At only 7 days old, a baby was called “N–ga” for the first time. I witnessed it as I visited a friend that had just given birth. The father of the new baby boy held him in his arms, smiled and said “This is my little n—a.” In my knee jerk reaction I blurted out, “He’s only been here for a week and you’re already calling him that!” The new father then corrected himself and said, “Oh, I mean he’s my little man.”
I knew what he meant. When he said that word, he was genuinely thinking loving thoughts towards his new son. Perhaps, that’s why I was so disturbed by it. His expression of love was laced with derogatory language of habit. A father has love for his first child and he articulates it by using the word N–ga.
Black people saying the N-word is not the most surprising or troubling attribute of American lingo. This is not a “Black” problem. To believe so, only further contributes to criminalizing the Black experience. The English language is ripe with coding, words and terminology that dehumanizes the “other.” Martin Luther King once stated, “Somebody told a lie one day. They couched it in language. They made everything black ugly and evil. Look in your dictionary and see the synonyms for the word black. It’s always something degrading, low, and sinister.” We are not the problem, our environment is.
Much like other modes of oppression, the N-word was used against us, to the point that some of us have become accustomed to and often perpetuate it ourselves. Almost without a choice, it becomes a stamped phrase lingering in our minds.
The phrase “My n- -ga.” is more complex than it seems. When it’s used within the African American community, it signifies a recognition of a shared experience. It’s almost like an inside joke or inner laughter is taking place towards the dehumanization. It’s like laughing to keep from crying while at the same time saying, “But I’m still here.” Within this seemingly unrecognized state of despotism, we’re surviving. Which is why for some, the song “N–gas in Paris” is triumphant. I’m not advocating for the usage of the N-word. I’m just saying, I understand. And this is what I believe many people are trying to articulate, when they say they’ve taken the word back.
This is why when perceived outsiders like Paula Deen, Madonna or John Mayer say the N-word, it’s automatically rejected. This is not done in some vacuum of hypocrisy but instead out of an often unspoken understanding that these people, do not share the lived experience of being boxed into the “n–ga” identity by main stream society. Therefore any attempts to interject within this subjugated space is viewed as appropriation or as a mechanism to further exacerbate their subjugated existence.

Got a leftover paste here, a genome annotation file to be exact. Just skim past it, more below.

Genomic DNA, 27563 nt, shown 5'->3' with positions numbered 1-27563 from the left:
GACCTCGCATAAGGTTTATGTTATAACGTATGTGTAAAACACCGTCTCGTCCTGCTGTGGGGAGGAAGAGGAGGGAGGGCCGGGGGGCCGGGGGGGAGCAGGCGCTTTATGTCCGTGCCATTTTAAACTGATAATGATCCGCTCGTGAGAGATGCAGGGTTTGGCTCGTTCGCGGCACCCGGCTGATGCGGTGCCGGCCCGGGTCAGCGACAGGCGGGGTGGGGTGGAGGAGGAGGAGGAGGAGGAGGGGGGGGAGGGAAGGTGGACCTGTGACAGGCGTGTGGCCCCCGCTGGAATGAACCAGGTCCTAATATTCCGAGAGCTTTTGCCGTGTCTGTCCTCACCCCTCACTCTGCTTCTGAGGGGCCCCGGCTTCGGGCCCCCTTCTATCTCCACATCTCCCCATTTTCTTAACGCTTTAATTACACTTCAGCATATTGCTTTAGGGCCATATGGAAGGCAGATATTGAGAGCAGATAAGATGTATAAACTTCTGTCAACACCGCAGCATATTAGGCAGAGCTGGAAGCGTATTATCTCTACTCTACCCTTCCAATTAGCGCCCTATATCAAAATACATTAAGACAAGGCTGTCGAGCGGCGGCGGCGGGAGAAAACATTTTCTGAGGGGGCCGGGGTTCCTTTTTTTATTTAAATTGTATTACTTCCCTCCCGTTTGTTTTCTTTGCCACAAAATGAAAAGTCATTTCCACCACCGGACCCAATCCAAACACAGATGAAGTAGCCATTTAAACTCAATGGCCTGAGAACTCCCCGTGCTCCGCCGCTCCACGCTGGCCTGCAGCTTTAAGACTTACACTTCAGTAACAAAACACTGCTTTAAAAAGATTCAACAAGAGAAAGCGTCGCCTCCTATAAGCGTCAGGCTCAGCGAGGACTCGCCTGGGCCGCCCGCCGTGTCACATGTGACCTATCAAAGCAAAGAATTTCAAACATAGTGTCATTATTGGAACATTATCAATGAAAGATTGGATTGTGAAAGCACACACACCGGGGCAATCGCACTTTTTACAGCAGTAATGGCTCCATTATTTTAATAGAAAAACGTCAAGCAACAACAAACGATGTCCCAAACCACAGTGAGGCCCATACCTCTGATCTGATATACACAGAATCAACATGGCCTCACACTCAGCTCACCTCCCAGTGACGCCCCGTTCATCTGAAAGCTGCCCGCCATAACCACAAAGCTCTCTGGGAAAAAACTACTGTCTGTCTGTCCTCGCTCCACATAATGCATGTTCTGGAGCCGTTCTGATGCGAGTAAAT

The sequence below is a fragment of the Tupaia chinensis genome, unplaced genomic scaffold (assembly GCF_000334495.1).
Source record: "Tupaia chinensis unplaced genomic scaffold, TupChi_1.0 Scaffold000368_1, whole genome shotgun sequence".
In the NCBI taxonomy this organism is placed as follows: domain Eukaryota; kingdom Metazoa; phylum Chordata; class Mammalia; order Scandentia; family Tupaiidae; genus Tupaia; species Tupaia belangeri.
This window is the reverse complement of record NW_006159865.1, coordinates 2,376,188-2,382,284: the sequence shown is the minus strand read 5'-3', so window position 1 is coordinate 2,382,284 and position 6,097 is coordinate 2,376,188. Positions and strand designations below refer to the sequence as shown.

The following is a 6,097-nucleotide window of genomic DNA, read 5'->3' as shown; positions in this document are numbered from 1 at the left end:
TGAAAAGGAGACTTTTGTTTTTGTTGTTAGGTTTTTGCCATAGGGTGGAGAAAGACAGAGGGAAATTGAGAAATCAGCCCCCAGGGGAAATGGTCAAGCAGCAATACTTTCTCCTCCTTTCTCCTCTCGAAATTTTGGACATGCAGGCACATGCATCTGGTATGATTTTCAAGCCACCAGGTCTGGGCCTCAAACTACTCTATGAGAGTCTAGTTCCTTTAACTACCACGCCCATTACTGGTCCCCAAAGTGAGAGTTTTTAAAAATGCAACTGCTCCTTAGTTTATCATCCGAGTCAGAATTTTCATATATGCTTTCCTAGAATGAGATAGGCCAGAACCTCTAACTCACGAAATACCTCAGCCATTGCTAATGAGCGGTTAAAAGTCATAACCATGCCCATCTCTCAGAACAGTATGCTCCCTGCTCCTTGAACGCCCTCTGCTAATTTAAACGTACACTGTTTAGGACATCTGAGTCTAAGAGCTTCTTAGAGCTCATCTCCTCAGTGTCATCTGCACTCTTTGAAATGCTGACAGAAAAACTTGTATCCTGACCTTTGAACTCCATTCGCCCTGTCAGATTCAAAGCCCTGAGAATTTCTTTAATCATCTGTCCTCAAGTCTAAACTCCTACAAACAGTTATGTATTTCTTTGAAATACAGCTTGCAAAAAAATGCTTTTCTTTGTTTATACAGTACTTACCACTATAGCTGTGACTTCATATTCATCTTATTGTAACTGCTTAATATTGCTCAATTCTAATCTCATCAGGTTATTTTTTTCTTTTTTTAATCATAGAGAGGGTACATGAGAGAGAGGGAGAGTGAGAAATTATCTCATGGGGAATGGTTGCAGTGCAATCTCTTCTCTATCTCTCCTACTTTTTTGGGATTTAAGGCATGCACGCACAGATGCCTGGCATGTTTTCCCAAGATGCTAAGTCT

But how do we stop people from using it? It’s almost impossible to forcefully erase a term from common language. If people continue to identify with it, rather misguided or not, it will still be used. However, much of our concerns could be solved if we use our own legacy as a guide.” There are words much more powerful than the N-word will ever be. One of them is called Sankofa. It’s a West African term that means “go back and fetch it.” Sankofa is often symbolized as a bird reaching back carrying an egg.The word and symbol serves as a reminder to use your historical compass to find your freedom. It’s like following the North Star.
Another word is Ubuntu. According to Archbishop Desmond Tutu, Ubuntu is a South African term meaning, “I am because you are.” It reminds us that the humanity of one person is dependent on the humanity of others. We are all interconnected.
I’ve used these words and ideals on students before and noticed a considerable difference in attitude. My 3rd grade students, went from calling each other names to reading Langston Hughes’ “I Too Am America.” So has activist, Jarrett Mathis, who launched a full campaign on educating youth about African American history. I’ve found that once people, especially children know their history…their real history, they are less likely to think of themselves within the confines of the N-word or any other oppressive language. Their world becomes greater and expanded by the thought that finally, they can be something more than a “N–ga.”
So the next time, you hear someone call themselves by this term, try not to engage in respectability politics. Because simply being “respectable” won’t save us and never has. Instead, if the person is open to it, use it as a learning moment. Find some type of way to remind this person, who they really are. Even if they reject it initially, at least the seed will be planted.
“When n–gas become Gods, walls come tumbling.” – Erykah Badu
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